|Date(s):||August 31, 1835|
|Location(s):||ONTARIO, New York|
|Tag(s):||Economy, Politics, Slavery, Abolition|
|Course:||“Early American Republic,” Hobart and William Smith Colleges|
When residents of Geneva, New York acquired their daily copy of the Herald on August 31, 1835 they had no idea they were about to read a prophetic vision of the United States’ future. After acknowledging an anti-abolition meeting that had taken place in the town just a few days prior, the anonymous author of the front-page article went on to denounce the meeting as foolish and to predict the gradual alienation between the North and South, until the point where the South no longer wanted anything to do with the Union. To this anonymous author the separation between the North and the South seemed almost inevitable; South Carolina had already expressed desire for independence in the Nullification Crisis in 1832 and the South, with the preference for states’ rights over federal ones, was already uncomfortable with the North having so much power. It became clear that the author hoped to garner support for the abolitionist movement in defaming its opposition; the meeting, the author asserted, was a “farce” populated by “third-rate lawyers” who were attempting to fight an impossible battle in Geneva. With no economic connections to the South, residents of Geneva saw no reason to support the anti-abolition movement.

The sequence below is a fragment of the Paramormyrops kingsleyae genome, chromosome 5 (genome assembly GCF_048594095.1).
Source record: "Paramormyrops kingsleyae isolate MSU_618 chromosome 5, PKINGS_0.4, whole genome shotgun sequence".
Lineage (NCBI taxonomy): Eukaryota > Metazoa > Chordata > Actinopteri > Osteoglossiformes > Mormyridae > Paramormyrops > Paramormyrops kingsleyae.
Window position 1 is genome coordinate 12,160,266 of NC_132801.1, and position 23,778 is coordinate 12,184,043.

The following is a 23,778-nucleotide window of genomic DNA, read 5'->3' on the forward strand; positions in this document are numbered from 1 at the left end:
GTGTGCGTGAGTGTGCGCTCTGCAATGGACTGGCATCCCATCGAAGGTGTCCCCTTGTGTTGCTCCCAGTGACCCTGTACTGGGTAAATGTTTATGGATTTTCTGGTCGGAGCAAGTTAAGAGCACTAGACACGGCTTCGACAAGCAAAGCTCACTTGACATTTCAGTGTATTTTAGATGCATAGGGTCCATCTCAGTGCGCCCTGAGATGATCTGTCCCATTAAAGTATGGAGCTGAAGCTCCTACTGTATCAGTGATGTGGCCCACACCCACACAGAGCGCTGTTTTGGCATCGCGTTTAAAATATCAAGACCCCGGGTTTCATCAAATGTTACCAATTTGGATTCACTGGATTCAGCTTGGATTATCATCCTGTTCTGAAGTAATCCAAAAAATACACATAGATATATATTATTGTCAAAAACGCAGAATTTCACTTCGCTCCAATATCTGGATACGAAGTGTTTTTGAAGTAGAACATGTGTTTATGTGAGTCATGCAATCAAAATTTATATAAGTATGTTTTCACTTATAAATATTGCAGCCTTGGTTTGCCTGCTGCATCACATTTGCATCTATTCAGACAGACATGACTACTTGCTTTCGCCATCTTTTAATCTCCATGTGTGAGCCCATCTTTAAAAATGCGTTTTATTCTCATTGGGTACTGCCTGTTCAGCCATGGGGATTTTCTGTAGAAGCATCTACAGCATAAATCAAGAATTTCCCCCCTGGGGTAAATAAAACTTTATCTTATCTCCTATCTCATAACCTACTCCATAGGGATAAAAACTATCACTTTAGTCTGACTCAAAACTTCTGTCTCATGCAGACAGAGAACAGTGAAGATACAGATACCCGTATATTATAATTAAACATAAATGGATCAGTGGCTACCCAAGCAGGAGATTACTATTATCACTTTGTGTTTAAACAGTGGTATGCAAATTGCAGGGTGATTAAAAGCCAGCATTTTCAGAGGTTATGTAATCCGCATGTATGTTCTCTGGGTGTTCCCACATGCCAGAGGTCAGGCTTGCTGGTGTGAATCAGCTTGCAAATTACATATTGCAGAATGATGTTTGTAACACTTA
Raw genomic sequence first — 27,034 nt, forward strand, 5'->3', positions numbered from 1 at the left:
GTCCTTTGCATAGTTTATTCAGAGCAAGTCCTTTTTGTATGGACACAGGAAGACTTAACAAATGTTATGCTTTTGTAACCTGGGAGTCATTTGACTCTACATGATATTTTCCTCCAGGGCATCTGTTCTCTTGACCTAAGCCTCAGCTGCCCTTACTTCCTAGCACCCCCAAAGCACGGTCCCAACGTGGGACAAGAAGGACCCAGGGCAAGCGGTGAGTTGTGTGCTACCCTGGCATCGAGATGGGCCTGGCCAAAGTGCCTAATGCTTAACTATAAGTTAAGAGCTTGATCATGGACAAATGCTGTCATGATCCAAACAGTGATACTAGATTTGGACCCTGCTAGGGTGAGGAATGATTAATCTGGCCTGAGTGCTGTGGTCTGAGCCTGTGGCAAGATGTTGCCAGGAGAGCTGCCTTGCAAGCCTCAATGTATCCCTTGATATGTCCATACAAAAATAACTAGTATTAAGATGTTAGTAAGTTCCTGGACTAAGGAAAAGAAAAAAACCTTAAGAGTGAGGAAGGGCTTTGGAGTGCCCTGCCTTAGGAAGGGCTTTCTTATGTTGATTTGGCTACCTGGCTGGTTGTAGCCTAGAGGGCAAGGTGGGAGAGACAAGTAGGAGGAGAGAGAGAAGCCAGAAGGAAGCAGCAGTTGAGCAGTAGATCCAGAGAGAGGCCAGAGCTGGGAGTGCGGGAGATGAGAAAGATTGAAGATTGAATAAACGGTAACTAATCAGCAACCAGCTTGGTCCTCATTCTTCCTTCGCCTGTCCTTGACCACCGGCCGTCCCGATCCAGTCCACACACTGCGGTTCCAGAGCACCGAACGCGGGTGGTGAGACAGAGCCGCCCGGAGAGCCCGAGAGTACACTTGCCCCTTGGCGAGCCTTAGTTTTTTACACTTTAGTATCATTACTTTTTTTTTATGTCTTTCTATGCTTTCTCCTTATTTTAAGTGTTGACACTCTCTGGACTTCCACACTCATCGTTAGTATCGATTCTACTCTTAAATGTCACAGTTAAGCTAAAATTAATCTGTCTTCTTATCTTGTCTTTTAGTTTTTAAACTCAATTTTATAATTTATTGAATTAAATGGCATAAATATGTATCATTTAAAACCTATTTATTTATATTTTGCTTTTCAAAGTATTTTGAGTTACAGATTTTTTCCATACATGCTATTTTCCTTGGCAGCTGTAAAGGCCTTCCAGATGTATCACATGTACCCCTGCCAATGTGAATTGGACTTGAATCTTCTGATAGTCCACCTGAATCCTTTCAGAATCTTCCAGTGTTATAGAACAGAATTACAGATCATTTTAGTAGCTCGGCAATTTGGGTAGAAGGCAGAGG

The issue concerning states’ rights and the extent of states’ powers in relation to the Federal government dates as far back as the Articles of Confederation which gave states a great deal of power; a more powerful Federal government was eventually instituted, though the arguments over the rights of the states continued. This issue became a core concept in the discussions of slavery in the South, where intellectuals, politicians, and plantation owners defended its position in the Southern economy. The United States had not yet faced the possibility of adding more slave states to the Union, but the precedent was tested in 1819. Just fifteen years prior to the anti-abolition front’s meeting in Geneva the United States had become embroiled in disagreements over the introduction of new slave states after the acquisition of the Louisiana Territory, which exacerbated the animosity between the North and South. The Missouri Crisis constituted one of the first open clashes concerning slavery and states’ rights: the debate centered around the creation of a new state, Missouri, as a slave state. Prominent Northern politicians such as Rufus King violently opposed this idea and fought against Missouri’s admittance as a broadening of Southern slavery. Eventually a compromise was reached, allowing Missouri to enter the Union as a slave state and Maine as a free one. This compromise only served to delay the eventual confrontation even further, and allowed for problems to continue to surface between the abolitionists in the North and slaveholders in the South.